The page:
Press Release: St. Louis University, November 14, 2013
ST. LOUIS -- Enhanced extracts made from special antioxidants in spearmint and rosemary improve learning and memory, a study in an animal model at Saint Louis University found.
"We found that these proprietary compounds reduce deficits caused by mild cognitive impairment, which can be a precursor to Alzheimer's disease," said Susan Farr, Ph.D., research professor geriatrics at Saint Louis University School of Medicine.
Farr added, "This probably means eating spearmint and rosemary is good for you. However, our experiments were in an animal model and I don't know how much -- or if any amount -- of these herbs people would have to consume for learning and memory to improve. In other words, I'm not suggesting that people chew more gum at this point."
Farr presented the early findings at Neuroscience 2013, a meeting of 32,000 on Monday, Nov. 11. She tested a novel antioxidant-based ingredient made from spearmint extract and two different doses of a similar antioxidant made from rosemary extract on mice that have age-related cognitive decline.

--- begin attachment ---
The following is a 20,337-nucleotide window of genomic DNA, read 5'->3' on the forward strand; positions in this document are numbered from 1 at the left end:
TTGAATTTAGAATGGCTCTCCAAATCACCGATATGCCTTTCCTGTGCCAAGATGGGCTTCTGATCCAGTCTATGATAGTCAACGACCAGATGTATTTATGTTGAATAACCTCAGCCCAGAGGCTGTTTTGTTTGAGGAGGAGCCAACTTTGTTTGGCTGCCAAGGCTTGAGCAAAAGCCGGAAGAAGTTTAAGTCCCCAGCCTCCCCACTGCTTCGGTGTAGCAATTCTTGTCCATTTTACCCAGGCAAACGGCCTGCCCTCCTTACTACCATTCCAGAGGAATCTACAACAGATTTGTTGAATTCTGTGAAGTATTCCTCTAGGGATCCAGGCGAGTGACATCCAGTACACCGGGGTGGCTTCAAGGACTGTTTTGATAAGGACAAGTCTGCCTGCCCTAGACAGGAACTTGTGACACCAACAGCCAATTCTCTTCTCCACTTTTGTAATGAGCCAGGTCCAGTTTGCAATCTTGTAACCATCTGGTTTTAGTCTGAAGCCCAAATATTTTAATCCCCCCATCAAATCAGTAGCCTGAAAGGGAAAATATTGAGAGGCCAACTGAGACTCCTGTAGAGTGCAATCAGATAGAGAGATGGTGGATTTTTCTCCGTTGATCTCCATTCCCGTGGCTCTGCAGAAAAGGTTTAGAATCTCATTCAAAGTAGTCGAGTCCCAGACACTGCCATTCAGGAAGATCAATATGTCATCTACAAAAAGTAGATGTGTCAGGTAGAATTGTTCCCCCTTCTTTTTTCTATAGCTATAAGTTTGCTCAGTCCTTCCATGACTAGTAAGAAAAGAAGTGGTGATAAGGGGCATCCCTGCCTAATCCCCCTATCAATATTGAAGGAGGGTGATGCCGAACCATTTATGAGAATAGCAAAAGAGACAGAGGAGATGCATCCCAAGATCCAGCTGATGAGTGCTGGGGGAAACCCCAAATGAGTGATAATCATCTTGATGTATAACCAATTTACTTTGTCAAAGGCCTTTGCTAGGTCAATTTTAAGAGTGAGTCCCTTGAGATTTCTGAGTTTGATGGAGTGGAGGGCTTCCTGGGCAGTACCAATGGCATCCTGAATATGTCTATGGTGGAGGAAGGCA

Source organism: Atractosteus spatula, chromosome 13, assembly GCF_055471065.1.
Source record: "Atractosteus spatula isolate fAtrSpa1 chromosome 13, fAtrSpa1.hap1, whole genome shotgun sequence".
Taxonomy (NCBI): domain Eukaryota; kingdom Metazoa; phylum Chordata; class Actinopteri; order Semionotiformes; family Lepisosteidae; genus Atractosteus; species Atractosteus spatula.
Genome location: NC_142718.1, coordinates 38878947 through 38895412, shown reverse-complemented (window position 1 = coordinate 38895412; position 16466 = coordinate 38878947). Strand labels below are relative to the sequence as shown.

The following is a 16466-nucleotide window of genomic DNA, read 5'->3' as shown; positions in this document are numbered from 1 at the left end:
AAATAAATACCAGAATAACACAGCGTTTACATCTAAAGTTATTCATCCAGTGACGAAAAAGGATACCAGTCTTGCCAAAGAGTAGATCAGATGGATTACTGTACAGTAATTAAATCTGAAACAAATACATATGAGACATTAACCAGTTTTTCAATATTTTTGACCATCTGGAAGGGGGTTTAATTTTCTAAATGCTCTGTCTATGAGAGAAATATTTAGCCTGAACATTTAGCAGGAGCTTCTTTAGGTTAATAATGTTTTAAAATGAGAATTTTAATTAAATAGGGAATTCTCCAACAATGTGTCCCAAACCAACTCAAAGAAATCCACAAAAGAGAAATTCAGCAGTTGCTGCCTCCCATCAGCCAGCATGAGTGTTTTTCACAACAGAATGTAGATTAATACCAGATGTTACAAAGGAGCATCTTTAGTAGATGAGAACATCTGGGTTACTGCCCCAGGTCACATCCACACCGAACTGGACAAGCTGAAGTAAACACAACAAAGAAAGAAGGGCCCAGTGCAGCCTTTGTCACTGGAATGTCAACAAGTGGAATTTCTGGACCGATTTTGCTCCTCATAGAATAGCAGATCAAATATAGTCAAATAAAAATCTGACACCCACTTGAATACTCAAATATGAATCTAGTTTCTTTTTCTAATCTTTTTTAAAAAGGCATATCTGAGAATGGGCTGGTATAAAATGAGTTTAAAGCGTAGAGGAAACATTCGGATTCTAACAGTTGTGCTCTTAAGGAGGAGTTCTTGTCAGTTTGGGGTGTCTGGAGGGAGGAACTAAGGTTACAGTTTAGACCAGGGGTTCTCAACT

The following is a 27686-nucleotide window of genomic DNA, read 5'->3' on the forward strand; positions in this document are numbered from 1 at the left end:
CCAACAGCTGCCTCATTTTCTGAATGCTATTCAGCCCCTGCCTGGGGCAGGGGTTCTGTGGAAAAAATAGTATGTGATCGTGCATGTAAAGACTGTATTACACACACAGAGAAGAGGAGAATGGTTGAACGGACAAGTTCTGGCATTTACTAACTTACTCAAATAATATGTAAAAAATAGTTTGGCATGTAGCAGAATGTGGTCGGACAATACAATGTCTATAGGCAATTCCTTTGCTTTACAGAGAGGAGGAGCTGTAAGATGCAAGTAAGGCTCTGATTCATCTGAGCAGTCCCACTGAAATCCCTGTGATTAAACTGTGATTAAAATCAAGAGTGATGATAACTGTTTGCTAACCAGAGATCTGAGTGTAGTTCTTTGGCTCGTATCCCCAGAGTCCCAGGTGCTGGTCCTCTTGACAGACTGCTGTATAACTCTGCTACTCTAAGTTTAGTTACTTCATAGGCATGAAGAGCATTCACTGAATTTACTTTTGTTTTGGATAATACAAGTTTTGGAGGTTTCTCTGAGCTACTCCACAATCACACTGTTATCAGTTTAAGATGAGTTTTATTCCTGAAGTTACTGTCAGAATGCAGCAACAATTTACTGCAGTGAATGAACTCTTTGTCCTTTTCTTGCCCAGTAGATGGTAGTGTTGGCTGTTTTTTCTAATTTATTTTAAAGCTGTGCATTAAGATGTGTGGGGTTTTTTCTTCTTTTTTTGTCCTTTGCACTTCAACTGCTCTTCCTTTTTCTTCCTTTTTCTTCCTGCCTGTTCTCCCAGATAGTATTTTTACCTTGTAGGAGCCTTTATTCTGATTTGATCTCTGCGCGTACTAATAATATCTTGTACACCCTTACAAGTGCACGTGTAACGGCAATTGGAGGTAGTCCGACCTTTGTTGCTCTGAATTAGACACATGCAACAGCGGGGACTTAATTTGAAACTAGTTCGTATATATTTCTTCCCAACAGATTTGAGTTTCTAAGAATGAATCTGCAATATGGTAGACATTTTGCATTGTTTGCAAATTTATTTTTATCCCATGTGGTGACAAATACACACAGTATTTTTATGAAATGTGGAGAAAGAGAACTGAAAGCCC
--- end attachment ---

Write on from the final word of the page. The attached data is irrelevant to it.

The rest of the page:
She found that the higher dose rosemary extract compound was the most powerful in improving memory and learning in three tested behaviors. The lower dose rosemary extract improved memory in two of the behavioral tests, as did the compound made from spearmint extract.
Further, there were signs of reduced oxidative stress, which is considered a hallmark of age-related decline, in the part of the brain that controls learning and memory.
"Our research suggests these extracts made from herbs might have beneficial effects on altering the course of age-associated cognitive decline," Farr said. "It's worth additional study."
The research, which was supported by the VA Medical Center in St. Louis, was conducted in conjunction with Kemin Industries, which manufactures specialty ingredients for vitamin/dietary supplements or that can be added to food to enhance its nutritional and health benefits.